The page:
A few nights ago I enlisted my daughter Ellie’s help with the dishes. As usual, the dishwasher was jammed full and there was still a sink-full left. I asked her to be my dryer and she grabbed a rag, rolling her eyes the way any eight-year old would when asked to help. I don’t take it personally. I think she does it more because she thinks she’s supposed to be annoyed, and missing playtime to help with chores is decidedly uncool.
It’s quiet when we start, and my fingers are red before I realize the water is too hot. Ellie stands still, rag in hand, waiting for me to pass.
“Ellie, did you know that when I was a little girl…” I start.
“You and mamanaun (my grandma) used to do dishes together.” She forced a monotone “been there, done that” voice, saying, “ and she would wash them and you would dry them.”
I looked at her.
“You’ve told me that like a million times, mommy.”
I scrunch my eyes up and look back at the sink so she won’t see that it hurt my feelings. I know she didn’t mean it that way, but I’m embarrassed that I don’t remember. I guess I’m that mom, I think. The one who is out of touch and still tells the same boring things over and over again like she never has.
I adjust the water and blink my eyes a few times before I look back at her.
“I’m sorry, El. I didn’t realize that. I guess I just always think of it whenever I wash dishes.” I smile at her, trying to convince her that I have more to offer than stale memories.
“It’s okay. I like it.”
It’s quiet again for a few minutes and I feel like she is growing up with every dry dish.
She used to think I was the funniest, prettiest, smartest mom in the world. She would glow when she introduced me to her friends, sure that they all wished I could tuck them in at night. And now, standing taller than I remember her standing that morning, she was forming her own opinions about me. Opinions that weren’t remedied by crossing my eyes or tickling her.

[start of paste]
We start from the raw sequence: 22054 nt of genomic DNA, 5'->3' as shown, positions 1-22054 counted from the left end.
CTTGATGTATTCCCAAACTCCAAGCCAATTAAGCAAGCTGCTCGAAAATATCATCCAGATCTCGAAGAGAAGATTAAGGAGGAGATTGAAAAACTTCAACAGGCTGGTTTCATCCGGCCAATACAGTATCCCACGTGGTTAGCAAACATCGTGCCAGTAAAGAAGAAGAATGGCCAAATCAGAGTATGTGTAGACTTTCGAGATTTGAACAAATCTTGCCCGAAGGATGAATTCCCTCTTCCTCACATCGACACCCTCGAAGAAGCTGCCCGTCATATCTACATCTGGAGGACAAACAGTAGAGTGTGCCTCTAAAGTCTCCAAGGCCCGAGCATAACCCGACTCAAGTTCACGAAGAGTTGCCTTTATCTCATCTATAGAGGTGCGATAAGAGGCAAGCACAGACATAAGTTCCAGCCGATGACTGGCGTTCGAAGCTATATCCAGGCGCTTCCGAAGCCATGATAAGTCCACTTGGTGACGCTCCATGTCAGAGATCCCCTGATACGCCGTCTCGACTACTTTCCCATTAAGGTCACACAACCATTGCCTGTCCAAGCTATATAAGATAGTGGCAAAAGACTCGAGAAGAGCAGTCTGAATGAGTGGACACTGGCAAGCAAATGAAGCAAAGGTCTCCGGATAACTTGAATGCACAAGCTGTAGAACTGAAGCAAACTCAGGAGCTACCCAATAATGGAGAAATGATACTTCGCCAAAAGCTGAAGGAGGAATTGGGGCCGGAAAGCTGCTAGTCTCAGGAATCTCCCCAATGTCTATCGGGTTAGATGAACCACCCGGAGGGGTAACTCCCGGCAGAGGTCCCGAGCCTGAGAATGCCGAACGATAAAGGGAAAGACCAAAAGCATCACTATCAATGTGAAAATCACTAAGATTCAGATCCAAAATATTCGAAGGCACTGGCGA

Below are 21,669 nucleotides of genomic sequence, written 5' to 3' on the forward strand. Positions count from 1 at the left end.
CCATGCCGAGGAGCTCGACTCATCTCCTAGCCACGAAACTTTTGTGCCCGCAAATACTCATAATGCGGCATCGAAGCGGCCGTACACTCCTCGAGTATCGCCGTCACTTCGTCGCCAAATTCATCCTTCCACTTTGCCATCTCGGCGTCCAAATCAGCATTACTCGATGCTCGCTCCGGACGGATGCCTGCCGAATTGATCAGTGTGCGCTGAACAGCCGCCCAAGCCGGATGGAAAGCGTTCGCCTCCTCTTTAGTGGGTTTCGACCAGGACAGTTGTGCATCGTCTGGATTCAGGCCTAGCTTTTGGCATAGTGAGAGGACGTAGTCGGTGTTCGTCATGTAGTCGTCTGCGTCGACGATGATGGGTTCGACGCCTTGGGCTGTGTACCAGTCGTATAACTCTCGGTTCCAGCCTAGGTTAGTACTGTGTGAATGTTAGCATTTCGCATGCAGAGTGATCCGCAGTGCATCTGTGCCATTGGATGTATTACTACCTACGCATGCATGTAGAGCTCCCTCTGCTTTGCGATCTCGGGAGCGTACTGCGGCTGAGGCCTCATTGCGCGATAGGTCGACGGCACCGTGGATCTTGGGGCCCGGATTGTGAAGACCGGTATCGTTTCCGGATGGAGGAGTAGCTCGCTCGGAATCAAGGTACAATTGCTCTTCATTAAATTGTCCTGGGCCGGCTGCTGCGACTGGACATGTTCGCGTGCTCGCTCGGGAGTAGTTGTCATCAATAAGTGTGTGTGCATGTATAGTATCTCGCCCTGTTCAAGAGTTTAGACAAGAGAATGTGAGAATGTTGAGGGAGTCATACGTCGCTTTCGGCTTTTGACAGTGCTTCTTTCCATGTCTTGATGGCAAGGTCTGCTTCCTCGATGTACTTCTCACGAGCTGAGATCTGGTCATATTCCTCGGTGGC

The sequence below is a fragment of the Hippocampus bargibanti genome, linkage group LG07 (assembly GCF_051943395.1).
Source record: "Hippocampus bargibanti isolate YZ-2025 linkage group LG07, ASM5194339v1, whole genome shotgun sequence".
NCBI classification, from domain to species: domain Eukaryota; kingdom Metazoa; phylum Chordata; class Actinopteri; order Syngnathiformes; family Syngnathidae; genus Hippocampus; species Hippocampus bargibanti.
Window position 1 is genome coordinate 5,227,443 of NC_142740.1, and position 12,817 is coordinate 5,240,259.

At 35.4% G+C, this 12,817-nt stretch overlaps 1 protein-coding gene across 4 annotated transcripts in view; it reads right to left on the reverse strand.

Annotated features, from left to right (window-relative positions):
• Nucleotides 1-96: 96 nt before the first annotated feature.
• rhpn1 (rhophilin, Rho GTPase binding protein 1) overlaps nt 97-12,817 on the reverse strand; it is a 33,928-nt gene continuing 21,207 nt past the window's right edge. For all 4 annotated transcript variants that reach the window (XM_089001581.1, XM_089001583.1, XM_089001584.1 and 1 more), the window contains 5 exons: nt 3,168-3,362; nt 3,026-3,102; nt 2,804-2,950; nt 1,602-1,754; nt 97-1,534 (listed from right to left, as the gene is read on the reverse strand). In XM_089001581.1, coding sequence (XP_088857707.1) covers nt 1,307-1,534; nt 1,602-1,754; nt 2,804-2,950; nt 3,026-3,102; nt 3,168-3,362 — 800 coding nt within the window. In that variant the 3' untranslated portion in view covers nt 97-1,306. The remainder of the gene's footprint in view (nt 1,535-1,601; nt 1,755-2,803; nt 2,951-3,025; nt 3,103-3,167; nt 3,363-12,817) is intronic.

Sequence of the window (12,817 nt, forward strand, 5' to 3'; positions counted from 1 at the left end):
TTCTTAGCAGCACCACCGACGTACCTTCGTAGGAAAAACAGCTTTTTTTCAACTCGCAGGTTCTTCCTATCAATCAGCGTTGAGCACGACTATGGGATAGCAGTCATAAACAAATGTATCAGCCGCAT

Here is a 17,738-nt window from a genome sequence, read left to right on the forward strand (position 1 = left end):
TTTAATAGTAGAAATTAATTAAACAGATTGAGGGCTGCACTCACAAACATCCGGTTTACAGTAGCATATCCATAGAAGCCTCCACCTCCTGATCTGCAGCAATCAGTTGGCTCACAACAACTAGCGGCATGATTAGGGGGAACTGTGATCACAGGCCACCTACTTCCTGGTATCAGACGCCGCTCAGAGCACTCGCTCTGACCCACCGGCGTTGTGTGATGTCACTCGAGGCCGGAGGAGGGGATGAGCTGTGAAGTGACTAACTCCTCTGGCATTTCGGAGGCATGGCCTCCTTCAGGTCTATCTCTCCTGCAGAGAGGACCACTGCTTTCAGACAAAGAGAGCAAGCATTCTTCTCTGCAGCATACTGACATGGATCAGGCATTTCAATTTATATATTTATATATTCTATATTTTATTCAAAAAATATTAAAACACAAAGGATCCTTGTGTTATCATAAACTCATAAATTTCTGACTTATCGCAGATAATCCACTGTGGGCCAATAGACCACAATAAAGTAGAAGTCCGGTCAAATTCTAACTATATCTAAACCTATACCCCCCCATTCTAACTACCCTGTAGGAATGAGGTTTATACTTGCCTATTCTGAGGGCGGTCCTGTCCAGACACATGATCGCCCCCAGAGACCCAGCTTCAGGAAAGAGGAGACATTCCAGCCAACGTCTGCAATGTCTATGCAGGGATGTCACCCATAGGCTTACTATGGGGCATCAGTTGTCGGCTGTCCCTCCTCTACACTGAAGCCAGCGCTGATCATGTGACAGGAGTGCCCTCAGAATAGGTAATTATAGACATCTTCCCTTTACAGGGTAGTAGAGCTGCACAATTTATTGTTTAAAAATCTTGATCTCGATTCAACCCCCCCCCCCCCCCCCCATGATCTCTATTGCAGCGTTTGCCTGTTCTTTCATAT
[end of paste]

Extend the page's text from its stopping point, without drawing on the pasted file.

It felt like a different responsibility all of a sudden.
I flipped on the garbage disposal and watched the water drain down, revealing a layer of silverware along the bottom of the sink.
“Oh, we missed some, hon. Look, it’s like buried treasure underneath all that soap!” She leaned over the sink and smiled.
“I guess we aren’t going to be done for a LONG time!” she exclaimed. She didn’t seem as disappointed about it as I thought she would be.
After saying “buried treasure,” I started thinking about the Titanic and how interesting it was that all that stuff was still down in the ocean somewhere. I told her about it and she was in awe that it had really happened.
“So, it’s down there now?” She set her rag down.
“Yeah, it’s there. I mean, whatever’s left now. Who knows? Could be some really cool stuff that nobody’s found yet.” Her eyes were huge.
“Can we go there?”
“No, I don’t think so. It’s pretty far underwater. But we can get some books at the library if you want to see pictures of it. And we can look it up on the computer.” I offered.
There were only a few spoons left and I realized we had been talking for almost a half hour while we cleaned. My hands were all wrinkly-wet and her towel was soaked through from all the dishes. I took the last few utensils and walked to the drawer to put them away.
When I got back to the sink, she was smiling mischievously.
There were suddenly three more “dirty” bowls and a measuring cup in the sink. She cleared her throat, the way any eight-year old would in such a situation.
“Go ahead, mommy. You get ‘em clean and pass ‘em to me.” She had that same look on her face, the one that told me I had found what I was searching for. I breathed in, letting the smell of lemon soap and childhood freeze this moment in my memory.
One day, many years from now, I hope there is another red-headed girl standing tall on a stool, telling her mommy she has heard this story before.